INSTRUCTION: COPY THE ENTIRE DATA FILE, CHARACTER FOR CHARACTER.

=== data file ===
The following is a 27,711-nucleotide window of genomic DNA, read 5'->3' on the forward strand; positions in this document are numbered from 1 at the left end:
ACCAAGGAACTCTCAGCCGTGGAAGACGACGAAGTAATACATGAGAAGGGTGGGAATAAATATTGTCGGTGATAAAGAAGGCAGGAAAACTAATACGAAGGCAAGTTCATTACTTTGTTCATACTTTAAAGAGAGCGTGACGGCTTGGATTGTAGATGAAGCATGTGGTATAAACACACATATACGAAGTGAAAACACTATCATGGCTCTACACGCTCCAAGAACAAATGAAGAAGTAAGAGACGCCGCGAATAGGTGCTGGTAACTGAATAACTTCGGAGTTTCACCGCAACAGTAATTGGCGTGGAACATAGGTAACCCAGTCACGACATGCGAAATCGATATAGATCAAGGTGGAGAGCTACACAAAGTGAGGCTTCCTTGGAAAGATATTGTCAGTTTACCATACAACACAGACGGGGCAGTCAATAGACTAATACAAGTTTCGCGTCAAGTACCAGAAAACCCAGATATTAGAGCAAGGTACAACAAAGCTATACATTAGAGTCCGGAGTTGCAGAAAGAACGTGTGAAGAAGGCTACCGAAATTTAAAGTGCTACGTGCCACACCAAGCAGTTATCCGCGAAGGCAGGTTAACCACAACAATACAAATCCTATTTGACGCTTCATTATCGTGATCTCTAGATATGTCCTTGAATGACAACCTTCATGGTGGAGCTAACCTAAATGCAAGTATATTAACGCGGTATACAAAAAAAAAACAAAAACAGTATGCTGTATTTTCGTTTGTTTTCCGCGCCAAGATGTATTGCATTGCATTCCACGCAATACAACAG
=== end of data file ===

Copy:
The following is a 27,711-nucleotide window of genomic DNA, read 5'->3' on the forward strand; positions in this document are numbered from 1 at the left end:
ACCAAGGAACTCTCAGCCGTGGAAGACGACGAAGTAATACATGAGAAGGGTGGGAATAAATATTGTCGGTGATAAAGAAGGCAGGAAAACTAATACGAAGGCAAGTTCATTACTTTGTTCATACTTTAAAGAGAGCGTGACGGCTTGGATTGTAGATGAAGCATGTGGTATAAACACACATATACGAAGTGAAAACACTATCATGGCTCTACACGCTCCAAGAACAAATGAAGAAGTAAGAGACGCCGCGAATAGGTGCTGGTAACTGAATAACTTCGGAGTTTCACCGCAACAGTAATTGGCGTGGAACATAGGTAACCCAGTCACGACATGCGAAATCGATATAGATCAAGGTGGAGAGCTACACAAAGTGAGGCTTCCTTGGAAAGATATTGTCAGTTTACCATACAACACAGACGGGGCAGTCAATAGACTAATACAAGTTTCGCGTCAAGTACCAGAAAACCCAGATATTAGAGCAAGGTACAACAAAGCTATACATTAGAGTCCGGAGTTGCAGAAAGAACGTGTGAAGAAGGCTACCGAAATTTAAAGTGCTACGTGCCACACCAAGCAGTTATCCGCGAAGGCAGGTTAACCACAACAATACAAATCCTATTTGACGCTTCATTATCGTGATCTCTAGATATGTCCTTGAATGACAACCTTCATGGTGGAGCTAACCTAAATGCAAGTATATTAACGCGGTATACAAAAAAAAAACAAAAACAGTATGCTGTATTTTCGTTTGTTTTCCGCGCCAAGATGTATTGCATTGCATTCCACGCAATACAACAG